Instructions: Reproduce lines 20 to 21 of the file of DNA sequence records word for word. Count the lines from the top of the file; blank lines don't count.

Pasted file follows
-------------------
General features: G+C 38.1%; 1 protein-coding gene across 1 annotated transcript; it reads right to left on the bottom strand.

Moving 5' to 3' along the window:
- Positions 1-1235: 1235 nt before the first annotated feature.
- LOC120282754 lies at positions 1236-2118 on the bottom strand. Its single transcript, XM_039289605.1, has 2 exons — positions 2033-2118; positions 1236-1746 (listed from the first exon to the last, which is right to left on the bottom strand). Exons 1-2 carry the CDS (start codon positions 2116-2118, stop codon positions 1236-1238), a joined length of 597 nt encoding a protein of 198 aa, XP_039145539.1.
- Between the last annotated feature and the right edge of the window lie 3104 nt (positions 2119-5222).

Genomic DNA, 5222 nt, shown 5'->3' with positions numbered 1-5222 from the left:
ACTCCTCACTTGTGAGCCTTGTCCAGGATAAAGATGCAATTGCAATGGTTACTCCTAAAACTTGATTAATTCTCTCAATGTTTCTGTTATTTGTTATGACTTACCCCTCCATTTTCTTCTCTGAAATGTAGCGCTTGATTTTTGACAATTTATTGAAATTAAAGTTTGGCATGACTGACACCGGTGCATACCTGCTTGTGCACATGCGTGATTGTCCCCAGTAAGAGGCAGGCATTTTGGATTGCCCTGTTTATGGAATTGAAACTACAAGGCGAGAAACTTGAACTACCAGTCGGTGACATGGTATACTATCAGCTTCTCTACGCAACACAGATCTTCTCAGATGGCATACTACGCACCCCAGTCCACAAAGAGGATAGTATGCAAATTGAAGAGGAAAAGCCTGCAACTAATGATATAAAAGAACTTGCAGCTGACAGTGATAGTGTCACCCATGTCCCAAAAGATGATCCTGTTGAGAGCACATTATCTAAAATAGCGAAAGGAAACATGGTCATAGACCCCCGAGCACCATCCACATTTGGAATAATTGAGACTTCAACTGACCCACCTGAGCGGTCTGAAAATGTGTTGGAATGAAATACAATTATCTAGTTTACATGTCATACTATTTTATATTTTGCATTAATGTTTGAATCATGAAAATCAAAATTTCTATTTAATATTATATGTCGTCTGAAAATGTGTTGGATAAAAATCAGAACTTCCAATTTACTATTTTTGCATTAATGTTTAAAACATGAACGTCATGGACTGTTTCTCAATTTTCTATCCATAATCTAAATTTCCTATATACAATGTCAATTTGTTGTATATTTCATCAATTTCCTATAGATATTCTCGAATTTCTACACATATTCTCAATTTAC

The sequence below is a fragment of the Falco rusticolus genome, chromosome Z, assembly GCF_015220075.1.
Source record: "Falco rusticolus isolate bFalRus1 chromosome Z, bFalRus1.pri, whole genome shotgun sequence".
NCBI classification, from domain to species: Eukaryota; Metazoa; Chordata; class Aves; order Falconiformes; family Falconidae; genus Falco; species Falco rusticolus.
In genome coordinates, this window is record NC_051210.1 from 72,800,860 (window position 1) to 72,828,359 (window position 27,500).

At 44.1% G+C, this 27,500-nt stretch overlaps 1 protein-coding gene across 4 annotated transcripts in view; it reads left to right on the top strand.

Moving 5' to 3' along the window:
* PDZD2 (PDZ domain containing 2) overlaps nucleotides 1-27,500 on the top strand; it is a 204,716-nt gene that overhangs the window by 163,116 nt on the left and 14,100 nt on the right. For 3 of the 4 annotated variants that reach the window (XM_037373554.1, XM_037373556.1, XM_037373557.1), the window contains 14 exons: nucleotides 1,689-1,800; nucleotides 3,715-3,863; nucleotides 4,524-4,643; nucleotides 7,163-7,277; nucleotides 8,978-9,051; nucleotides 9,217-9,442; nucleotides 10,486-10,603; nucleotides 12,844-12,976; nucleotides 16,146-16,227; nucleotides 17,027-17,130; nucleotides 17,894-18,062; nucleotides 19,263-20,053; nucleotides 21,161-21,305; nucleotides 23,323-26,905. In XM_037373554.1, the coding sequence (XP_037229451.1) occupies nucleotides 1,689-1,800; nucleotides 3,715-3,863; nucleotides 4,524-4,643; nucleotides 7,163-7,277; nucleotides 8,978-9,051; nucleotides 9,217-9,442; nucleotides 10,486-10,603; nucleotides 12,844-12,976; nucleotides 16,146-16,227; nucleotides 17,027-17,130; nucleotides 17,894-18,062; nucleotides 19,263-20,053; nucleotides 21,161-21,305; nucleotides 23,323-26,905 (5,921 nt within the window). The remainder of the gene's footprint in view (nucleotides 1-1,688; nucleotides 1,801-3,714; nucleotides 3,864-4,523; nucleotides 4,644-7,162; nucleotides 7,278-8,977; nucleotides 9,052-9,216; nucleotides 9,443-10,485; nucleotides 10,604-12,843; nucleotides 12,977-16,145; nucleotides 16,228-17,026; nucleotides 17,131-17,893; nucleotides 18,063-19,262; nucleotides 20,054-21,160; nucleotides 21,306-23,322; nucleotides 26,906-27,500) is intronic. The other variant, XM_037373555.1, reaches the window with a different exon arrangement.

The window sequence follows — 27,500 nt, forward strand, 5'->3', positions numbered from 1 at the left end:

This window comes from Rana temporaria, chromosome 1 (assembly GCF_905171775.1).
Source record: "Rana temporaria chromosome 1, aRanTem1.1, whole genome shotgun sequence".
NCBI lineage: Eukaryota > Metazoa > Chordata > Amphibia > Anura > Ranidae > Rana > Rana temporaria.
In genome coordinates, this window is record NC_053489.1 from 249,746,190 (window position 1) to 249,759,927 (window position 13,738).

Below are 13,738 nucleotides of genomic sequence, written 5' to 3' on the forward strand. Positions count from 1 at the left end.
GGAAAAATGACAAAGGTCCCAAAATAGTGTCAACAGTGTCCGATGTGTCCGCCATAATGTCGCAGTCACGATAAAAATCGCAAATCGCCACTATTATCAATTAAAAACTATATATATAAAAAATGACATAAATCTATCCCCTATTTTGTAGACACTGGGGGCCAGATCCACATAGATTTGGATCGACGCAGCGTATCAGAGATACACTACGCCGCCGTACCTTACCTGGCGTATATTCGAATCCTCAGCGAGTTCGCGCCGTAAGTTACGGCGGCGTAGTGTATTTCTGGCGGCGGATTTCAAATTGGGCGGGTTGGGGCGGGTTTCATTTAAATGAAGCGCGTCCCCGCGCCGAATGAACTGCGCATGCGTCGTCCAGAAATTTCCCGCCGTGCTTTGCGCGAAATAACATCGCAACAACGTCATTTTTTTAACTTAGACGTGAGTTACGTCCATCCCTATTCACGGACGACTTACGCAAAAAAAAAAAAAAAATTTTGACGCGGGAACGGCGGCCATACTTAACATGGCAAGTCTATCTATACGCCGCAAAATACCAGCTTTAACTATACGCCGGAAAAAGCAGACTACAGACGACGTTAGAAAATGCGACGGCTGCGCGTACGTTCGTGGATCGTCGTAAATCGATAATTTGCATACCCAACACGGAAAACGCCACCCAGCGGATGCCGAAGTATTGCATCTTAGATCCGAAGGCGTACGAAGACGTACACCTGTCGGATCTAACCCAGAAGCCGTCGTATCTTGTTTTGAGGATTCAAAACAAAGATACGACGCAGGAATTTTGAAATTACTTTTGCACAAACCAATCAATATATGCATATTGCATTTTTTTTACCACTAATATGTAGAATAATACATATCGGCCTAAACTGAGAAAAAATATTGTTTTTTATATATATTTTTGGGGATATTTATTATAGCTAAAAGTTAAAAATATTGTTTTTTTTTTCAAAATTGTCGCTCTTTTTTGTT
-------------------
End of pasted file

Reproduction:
Below are 13,738 nucleotides of genomic sequence, written 5' to 3' on the forward strand. Positions count from 1 at the left end.
GGAAAAATGACAAAGGTCCCAAAATAGTGTCAACAGTGTCCGATGTGTCCGCCATAATGTCGCAGTCACGATAAAAATCGCAAATCGCCACTATTATCAATTAAAAACTATATATATAAAAAATGACATAAATCTATCCCCTATTTTGTAGACACTGGGGGCCAGATCCACATAGATTTGGATCGACGCAGCGTATCAGAGATACACTACGCCGCCGTACCTTACCTGGCGTATATTCGAATCCTCAGCGAGTTCGCGCCGTAAGTTACGGCGGCGTAGTGTATTTCTGGCGGCGGATTTCAAATTGGGCGGGTTGGGGCGGGTTTCATTTAAATGAAGCGCGTCCCCGCGCCGAATGAACTGCGCATGCGTCGTCCAGAAATTTCCCGCCGTGCTTTGCGCGAAATAACATCGCAACAACGTCATTTTTTTAACTTAGACGTGAGTTACGTCCATCCCTATTCACGGACGACTTACGCAAAAAAAAAAAAAAAATTTTGACGCGGGAACGGCGGCCATACTTAACATGGCAAGTCTATCTATACGCCGCAAAATACCAGCTTTAACTATACGCCGGAAAAAGCAGACTACAGACGACGTTAGAAAATGCGACGGCTGCGCGTACGTTCGTGGATCGTCGTAAATCGATAATTTGCATACCCAACACGGAAAACGCCACCCAGCGGATGCCGAAGTATTGCATCTTAGATCCGAAGGCGTACGAAGACGTACACCTGTCGGATCTAACCCAGAAGCCGTCGTATCTTGTTTTGAGGATTCAAAACAAAGATACGACGCAGGAATTTTGAAATTACTTTTGCACAAACCAATCAATATATGCATATTGCATTTTTTTTACCACTAATATGTAGAATAATACATATCGGCCTAAACTGAGAAAAAATATTGTTTTTTATATATATTTTTGGGGATATTTATTATAGCTAAAAGTTAAAAATATTGTTTTTTTTTTCAAAATTGTCGCTCTTTTTTGTT